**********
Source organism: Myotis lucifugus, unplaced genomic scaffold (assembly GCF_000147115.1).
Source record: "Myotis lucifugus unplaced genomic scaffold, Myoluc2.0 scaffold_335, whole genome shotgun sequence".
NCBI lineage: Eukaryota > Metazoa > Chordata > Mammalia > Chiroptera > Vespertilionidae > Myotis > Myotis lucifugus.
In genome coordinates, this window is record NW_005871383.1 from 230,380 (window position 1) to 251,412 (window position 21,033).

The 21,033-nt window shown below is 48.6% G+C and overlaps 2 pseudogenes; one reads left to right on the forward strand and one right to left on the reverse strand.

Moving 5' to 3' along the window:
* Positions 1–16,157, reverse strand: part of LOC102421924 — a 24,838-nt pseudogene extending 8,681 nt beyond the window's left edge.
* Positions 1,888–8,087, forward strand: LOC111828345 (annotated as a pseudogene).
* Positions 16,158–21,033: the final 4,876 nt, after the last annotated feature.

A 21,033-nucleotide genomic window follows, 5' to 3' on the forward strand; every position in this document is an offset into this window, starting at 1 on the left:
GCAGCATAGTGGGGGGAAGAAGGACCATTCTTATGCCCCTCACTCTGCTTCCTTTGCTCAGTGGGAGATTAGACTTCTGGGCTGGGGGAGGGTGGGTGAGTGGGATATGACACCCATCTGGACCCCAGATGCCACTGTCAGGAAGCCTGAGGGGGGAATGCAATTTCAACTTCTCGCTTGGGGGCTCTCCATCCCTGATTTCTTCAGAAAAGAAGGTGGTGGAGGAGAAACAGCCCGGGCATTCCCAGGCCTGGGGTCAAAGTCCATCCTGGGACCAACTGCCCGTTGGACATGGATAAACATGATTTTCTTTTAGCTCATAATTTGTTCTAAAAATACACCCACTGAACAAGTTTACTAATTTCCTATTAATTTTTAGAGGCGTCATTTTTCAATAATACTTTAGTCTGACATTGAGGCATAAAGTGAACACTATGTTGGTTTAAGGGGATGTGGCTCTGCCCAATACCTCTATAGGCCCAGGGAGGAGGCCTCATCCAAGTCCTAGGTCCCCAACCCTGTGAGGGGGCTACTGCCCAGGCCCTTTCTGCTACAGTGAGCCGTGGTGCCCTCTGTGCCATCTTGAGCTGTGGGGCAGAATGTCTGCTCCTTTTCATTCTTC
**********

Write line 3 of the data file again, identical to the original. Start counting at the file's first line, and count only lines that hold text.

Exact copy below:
NCBI lineage: Eukaryota > Metazoa > Chordata > Mammalia > Chiroptera > Vespertilionidae > Myotis > Myotis lucifugus.